point 4. Bring it a second time through the third bead, entering at point 5 and
    exiting at point 6 as shown in the diagram to the right. Pull the thread taut
    so that the bugle beads are held snugly next to each other. Thread a fourth
    bead through the needle.


    Step 5


    Bring the needle through the third bead another time,
    entering again at point 5 and exiting again at point 6. Thread it through the
    fourth bead, entering at point 7 and exiting at point 8. Pull the thread taut
    so that the bugle beads are held snugly against each other. Continue like this
    until you have a row of 7 bugle beads snugly nestled against one another.


    Step 6


    To complete the foundation row, thread the needle back
    through each bugle bead once again as shown by the dotted line in the diagram,
    to give added strength and reinforcement to the row of beads. Go all the way to
    the beginning, until you have passed the needle through the starting bead a
    final time. Pull the thread taut so the bugle beads are held snugly against
    each other.





    The Header


    The header is the top of the earrings. It's the next thing
    you make after completing the foundation row. The stitch used to make the
    header is the brick stitch or Comanche stitch.


    Step 7


    (Begin Row 2)Thread two red rocaille beads onto the needle,
    and draw them down next to the foundation row. Place the needle so that it
    passes under the threads connecting the tops of beads 2 and 3, between the two
    beads. Draw it all the way through, and pull the thread taut.


    Step 8


    Pass the needle upward through the bottom of the second red
    rocaille bead that was strung and pull the thread through. Note the close-up
    detail in the diagram to the right. Thread one gold rocaille bead onto the
    needle, and attach it under the thread that joins beads 3 and 4. Add one more
    gold rocaille, then two red rocailles. There will be a total of 6 beads on this
    row: 2 red on each end, and 2 gold in the middle.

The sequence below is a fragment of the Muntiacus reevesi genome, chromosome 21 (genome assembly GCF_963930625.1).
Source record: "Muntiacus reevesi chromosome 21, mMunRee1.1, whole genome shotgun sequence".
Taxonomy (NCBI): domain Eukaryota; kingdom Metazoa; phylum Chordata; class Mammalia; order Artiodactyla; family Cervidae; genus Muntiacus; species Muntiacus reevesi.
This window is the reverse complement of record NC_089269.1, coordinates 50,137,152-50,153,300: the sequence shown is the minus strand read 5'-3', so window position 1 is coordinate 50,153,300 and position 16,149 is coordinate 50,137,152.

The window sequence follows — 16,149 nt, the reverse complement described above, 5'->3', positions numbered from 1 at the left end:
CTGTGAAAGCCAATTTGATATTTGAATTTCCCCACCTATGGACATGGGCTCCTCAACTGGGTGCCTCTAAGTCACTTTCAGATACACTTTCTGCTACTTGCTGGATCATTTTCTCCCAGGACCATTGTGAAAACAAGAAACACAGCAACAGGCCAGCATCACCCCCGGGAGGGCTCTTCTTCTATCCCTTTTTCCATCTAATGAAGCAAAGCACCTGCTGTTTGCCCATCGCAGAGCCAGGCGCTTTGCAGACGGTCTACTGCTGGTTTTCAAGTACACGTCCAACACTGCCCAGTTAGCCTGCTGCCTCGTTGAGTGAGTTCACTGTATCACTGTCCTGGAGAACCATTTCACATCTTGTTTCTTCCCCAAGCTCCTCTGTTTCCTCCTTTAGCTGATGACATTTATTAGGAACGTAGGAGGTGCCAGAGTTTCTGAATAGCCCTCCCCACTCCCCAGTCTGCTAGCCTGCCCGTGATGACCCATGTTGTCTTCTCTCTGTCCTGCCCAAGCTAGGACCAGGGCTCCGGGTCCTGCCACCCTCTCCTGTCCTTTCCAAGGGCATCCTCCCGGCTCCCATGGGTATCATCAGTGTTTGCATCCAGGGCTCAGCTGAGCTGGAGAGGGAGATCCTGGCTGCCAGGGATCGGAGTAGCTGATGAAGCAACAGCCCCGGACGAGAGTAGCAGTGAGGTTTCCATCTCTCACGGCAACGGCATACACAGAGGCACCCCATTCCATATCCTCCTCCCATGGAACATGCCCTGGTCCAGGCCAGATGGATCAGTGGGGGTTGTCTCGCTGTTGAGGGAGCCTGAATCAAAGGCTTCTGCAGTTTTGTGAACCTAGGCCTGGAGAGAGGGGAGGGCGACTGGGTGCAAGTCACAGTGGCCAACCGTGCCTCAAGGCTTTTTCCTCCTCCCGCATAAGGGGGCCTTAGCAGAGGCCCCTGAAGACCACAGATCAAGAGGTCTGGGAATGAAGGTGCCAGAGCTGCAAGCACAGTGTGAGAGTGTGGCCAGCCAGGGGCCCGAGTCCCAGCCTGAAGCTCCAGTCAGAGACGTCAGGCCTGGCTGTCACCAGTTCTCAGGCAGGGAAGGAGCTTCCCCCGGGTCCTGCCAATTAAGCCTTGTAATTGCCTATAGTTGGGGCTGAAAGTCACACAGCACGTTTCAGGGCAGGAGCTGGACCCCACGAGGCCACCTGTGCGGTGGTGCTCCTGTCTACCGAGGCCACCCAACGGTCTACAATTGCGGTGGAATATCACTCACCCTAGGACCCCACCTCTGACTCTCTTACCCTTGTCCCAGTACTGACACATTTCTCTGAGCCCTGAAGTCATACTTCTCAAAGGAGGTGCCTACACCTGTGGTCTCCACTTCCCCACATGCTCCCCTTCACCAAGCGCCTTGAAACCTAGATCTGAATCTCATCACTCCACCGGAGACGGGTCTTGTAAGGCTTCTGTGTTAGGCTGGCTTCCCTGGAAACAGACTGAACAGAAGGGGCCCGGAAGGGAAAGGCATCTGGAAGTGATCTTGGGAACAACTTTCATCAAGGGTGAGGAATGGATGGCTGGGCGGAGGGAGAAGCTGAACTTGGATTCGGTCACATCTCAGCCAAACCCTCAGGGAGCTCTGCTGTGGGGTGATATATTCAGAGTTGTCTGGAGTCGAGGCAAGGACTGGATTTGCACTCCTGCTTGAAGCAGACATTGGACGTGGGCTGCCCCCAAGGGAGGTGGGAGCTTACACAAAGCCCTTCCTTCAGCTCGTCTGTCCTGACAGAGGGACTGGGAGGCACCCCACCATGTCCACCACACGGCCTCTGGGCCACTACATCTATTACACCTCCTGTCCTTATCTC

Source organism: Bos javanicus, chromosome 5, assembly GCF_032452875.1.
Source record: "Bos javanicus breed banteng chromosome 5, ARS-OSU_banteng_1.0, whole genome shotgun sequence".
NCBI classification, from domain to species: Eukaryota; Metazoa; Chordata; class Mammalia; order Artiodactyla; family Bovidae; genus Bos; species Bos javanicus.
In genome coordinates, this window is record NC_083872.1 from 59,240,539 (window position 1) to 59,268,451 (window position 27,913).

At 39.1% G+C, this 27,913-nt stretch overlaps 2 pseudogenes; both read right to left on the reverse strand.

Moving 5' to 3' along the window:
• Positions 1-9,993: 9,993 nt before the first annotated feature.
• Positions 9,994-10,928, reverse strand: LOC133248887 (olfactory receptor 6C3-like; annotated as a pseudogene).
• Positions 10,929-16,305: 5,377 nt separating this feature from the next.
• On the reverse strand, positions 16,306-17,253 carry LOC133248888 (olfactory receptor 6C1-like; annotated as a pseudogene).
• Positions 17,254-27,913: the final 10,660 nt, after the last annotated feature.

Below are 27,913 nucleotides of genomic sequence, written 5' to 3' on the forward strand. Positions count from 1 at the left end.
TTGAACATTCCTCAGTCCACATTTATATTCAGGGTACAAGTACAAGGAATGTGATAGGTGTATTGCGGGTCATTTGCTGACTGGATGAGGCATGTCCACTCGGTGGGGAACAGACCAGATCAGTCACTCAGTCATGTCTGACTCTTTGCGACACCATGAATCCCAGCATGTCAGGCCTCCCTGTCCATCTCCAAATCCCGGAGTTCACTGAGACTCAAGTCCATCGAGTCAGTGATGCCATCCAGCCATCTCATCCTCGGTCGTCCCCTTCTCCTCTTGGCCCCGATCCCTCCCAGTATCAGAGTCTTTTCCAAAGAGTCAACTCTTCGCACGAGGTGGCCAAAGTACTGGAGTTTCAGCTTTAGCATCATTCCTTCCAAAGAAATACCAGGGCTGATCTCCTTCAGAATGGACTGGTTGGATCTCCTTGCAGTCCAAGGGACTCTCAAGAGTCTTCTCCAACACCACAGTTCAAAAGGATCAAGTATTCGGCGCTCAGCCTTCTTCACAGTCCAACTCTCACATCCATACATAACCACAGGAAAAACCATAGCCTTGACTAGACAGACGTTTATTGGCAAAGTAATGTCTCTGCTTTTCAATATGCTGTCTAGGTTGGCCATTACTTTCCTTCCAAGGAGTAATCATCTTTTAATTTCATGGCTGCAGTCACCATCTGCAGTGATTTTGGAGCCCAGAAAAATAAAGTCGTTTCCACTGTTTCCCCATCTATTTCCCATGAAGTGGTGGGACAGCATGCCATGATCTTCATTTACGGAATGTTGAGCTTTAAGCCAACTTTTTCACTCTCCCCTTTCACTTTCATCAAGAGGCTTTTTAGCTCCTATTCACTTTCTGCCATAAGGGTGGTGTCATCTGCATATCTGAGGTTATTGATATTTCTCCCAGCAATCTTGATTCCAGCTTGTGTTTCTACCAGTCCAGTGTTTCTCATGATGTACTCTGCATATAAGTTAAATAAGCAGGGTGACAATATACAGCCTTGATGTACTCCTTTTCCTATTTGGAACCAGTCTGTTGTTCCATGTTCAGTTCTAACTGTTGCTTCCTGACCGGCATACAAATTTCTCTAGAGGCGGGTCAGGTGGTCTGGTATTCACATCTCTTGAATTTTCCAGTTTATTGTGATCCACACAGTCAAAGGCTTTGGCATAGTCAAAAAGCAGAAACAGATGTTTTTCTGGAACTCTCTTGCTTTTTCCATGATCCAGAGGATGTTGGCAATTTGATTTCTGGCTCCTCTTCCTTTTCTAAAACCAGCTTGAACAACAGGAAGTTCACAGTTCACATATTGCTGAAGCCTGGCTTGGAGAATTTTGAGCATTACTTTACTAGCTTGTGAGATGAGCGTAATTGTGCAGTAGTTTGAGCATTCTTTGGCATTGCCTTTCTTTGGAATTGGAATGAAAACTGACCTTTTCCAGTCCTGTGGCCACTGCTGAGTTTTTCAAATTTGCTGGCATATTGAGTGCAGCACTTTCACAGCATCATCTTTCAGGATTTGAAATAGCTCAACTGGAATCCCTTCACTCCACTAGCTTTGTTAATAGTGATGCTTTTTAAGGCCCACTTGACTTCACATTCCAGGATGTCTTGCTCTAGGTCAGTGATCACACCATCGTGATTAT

Step 9


    Thread one red, then one gold rocaille bead onto the needle,
    and attach the same way you attached the first two beads on row 1. Attach a red
    rocaille, followed by a gold rocaille, then one more red. You will end up with
    a total of 5 beads on this row, alternating between red and gold. For Rows 3
    Through 5, continue adding rows of rocaille beads, following the colors shown
    on the chart to the right.




    Step 10


    (Hanger)String 4 red rocaille beads onto the needle. Bring
    the needle down through the other bead on row 5. For added strength, bring the
    needle back up again through the first bead on row 5, through all 4
    "hanger" beads, and down through the second bead on row 5. Note the
    path that the dotted line takes in the diagram.


    The Dangles


    Step 11


    You have completed the header. It's time to make the
    dangles, which are the fringe that hangs down from the foundation row. Run the
    needle down through the holes of the rocaille beads along the side of the
    header, and out through the bugle bead below them in the foundation row.


    Step 12


    String 3 red rocaille beads, then 1 size 2 gold bugle bead,
    then 3 more red rocaille beads, then 1 size 5 bugle bead, then 3 rocaille beads
    all onto the thread. Next, run the needle back through the size 5 bugle bead,
    then all the rocaille beads and bugle above it. Run it back through the bead at
    the top of the foundation row, then down through the adjacent bead on the
    foundation row. The three rocaille beads at the bottom of the dangle will form
    a little triangular fleurette. Pull the thread taut so that there is no bare
    thread between the foundation row bugle bead and the first rocaille, but don't